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'Something to celebrate': One couple braces for a year to remember, in the face of uncertainty

Courtesy Kari Plog
An ultrasound image of Kari Plog's baby.

When my husband, Christian, and I talked about starting our family, we knew only so much would be within our control. But we never imagined just how out of our control everything would get.

When the country’s first case of novel coronavirus was identified in Snohomish County in February, we were emotionally distracted. We were still processing the whirlwind couple months that started with the unexpected news of our first baby, followed by a traumatic visit to the emergency room where a doctor told us I was miscarrying. I’d suspected it for days, but tried to stay optimistic.

“I don’t feel pregnant anymore,” I told Christian in the ER, while we waited for the doctor to confirm what we already knew.

When it comes to pregnancy and parenthood, society tells you there's a right and a wrong way to feel, a right and wrong way to share the news, a right and wrong way to prepare, to labor, to feed. The list goes on, and on, and on.

But there’s no blueprint for dealing with a miscarriage. There’s no BuzzFeed list of top 20 ideas for announcing your failed pregnancy. And society doesn’t offer much beyond deafening silence. If it happens to you and you're brave enough to share, you learn about a catalogue of traumatic moments your loved ones also suffered in that deafening silence.

I hadn't expected to conceive so soon, and the surprise abruptly changed us. It was Day One of something new, scary and better than we could have imagined.

But after the miscarriage, we couldn’t begin imagining our new life, and our old one felt incomplete.

And as little as we had planned for our failed pregnancy, we were even less prepared for what came next. 

Washington started shutting down March 12, when Gov. Jay Inslee ordered the closure of all schools in the state’s three most populous counties. Soon, all schools closed. Restaurants and bars shuttered. The world was at a standstill, with no end in sight.

As hospitals braced for Armageddon, we had to decide: do we try to get pregnant again, like we originally planned?

As we contemplated should we or shouldn’t we, Christian and I didn’t realize the decision was already out of our hands. We eventually learned that just as Washington was shutting down around us, another nine-month countdown had already started.

At our first ultrasound, we heard our baby’s heartbeat, something we weren’t able to hear the last time — a sign that everything was normal. That’s when new worries took over our old ones: thinking about the future when the future is entirely uncertain.

Having your first baby is about as uncertain as it gets. When you throw in a pandemic that some of the smartest people in the world still don’t fully understand, it’s nearly impossible to imagine the future. I knew that any pregnancy that came after my first one wouldn’t be the same. But I had no idea just how different this next one would be.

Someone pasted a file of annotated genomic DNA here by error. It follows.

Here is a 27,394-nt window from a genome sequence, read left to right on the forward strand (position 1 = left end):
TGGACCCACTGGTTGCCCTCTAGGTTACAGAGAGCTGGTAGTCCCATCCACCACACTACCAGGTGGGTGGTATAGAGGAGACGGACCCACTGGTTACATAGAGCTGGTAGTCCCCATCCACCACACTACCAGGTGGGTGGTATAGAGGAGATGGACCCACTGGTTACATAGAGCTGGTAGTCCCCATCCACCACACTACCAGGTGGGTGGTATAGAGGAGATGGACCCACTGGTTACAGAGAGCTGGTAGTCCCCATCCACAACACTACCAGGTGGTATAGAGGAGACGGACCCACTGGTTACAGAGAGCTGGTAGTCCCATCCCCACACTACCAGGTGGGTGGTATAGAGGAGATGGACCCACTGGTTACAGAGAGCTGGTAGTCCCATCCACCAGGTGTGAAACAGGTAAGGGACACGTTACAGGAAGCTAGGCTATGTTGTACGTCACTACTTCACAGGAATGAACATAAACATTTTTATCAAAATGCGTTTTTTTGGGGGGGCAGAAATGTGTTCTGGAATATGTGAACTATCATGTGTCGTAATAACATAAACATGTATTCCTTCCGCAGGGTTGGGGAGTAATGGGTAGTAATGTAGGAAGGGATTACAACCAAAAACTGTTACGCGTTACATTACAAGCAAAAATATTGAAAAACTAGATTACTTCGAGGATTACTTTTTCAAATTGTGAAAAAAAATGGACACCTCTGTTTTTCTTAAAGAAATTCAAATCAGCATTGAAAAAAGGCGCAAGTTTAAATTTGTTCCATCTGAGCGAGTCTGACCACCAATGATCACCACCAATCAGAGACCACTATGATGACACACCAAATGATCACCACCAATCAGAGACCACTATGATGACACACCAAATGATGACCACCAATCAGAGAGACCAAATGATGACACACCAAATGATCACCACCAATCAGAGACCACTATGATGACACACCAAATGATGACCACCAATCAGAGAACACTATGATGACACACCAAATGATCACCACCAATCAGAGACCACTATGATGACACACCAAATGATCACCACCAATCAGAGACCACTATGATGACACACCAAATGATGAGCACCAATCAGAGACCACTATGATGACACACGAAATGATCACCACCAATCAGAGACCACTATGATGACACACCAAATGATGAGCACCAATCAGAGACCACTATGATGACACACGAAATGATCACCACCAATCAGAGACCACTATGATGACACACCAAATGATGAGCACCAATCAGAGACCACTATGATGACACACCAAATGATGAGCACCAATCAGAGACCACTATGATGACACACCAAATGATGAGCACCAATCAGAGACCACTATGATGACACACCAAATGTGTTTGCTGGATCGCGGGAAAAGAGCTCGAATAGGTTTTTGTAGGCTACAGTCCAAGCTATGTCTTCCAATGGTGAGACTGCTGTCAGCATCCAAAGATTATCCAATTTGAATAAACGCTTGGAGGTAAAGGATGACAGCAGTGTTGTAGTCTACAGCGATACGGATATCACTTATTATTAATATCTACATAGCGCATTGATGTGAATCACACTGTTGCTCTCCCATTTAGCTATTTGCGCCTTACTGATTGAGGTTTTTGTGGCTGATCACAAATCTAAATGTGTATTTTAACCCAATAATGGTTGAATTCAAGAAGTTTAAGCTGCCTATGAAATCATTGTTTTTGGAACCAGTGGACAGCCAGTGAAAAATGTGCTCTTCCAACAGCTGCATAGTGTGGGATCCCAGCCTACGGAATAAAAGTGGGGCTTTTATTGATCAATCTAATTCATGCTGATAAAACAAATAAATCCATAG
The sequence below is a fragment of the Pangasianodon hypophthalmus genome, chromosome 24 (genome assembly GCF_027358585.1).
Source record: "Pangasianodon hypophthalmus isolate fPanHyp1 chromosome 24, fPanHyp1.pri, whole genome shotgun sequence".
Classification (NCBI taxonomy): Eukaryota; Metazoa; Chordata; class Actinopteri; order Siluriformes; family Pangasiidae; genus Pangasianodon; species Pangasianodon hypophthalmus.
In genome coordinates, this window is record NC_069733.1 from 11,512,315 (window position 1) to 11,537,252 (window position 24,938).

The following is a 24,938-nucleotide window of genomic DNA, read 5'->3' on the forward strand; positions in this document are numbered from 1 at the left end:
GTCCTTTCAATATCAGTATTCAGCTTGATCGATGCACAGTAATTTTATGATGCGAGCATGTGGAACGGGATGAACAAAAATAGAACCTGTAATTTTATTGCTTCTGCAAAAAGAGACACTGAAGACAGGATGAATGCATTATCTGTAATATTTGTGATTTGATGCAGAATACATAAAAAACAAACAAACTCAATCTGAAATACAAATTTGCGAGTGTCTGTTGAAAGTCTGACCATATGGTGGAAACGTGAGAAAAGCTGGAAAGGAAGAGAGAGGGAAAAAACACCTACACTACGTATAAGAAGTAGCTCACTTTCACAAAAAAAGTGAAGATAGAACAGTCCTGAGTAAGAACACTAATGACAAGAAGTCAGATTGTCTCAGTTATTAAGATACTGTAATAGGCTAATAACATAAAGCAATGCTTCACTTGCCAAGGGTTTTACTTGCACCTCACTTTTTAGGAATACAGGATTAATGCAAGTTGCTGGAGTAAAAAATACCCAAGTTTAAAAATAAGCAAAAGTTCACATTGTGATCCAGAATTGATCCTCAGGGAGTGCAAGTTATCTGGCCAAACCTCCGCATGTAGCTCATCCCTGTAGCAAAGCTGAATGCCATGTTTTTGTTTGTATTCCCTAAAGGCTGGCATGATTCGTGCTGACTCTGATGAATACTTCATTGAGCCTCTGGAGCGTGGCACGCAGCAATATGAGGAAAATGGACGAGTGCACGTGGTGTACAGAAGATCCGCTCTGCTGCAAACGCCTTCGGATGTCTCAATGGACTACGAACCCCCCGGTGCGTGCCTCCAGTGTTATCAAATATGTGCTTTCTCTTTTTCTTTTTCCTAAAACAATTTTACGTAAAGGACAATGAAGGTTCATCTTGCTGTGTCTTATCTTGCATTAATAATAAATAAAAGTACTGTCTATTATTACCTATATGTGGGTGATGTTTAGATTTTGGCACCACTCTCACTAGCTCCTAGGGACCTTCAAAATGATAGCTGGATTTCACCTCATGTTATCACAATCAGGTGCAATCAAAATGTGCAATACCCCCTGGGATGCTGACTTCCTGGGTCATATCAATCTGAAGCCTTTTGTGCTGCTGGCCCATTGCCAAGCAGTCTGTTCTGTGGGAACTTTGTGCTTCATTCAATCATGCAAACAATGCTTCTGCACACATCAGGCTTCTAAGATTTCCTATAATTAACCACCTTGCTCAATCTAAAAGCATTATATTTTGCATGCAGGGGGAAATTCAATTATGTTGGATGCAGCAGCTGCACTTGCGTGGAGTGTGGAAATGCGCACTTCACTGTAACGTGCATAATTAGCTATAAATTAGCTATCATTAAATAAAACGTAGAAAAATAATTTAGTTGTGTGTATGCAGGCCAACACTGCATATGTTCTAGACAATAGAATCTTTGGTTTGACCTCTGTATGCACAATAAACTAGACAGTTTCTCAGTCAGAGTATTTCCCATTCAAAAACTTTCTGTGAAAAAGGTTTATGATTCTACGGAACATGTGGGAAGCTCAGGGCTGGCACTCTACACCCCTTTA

“The first time, every day between when we found out you were pregnant and when we found out that we’d had a miscarriage, it was all I thought about,” Christian told me recently. “And now, obviously, I think about it a healthy amount every day. But I feel like anytime you’re going through anything challenging, the best thing that anybody can do for themselves is to worry about what’s in front of you right now.”

What's in front of us now are dozens of question marks. We don’t know when, if at all, we’ll get to push strollers through a department store, or if we’ll get to host a baby shower and celebrate with everyone we love. Come December, we don’t know what hospitals will look like for labor and delivery. There’s a chance birthing classes will have to happen virtually. The tour of the birth center is up in the air, since hospitals are severely limiting who comes and goes. 

And there's the big question: what happens when the baby makes a grand entrance?

“I've thought to myself, do I need to quarantine myself and your dad for the whole month of December so that if this is crazy, we might have an opportunity to hold our grandbaby,” my mom, Lisa, said recently. “And if the risk is still out there, even if we quarantined ourselves, would we still want to take a chance and be around the baby? It's really uncertain.”

We try not to think about whether grandma and grandpa will get to hold our baby in the hospital. Or if anyone will get to see our son or daughter, even from a distance, in those first weeks or months. Still, despite this absolute mess of a year, 2020 probably isn’t going to be so bad.

“If everything goes according to plan, we will have a newborn in December,” Christian says. “And that'll be something to celebrate.”

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Kari Plog is a former KNKX reporter who covered the people and systems in Pierce, Thurston and Kitsap counties, with an emphasis on police accountability.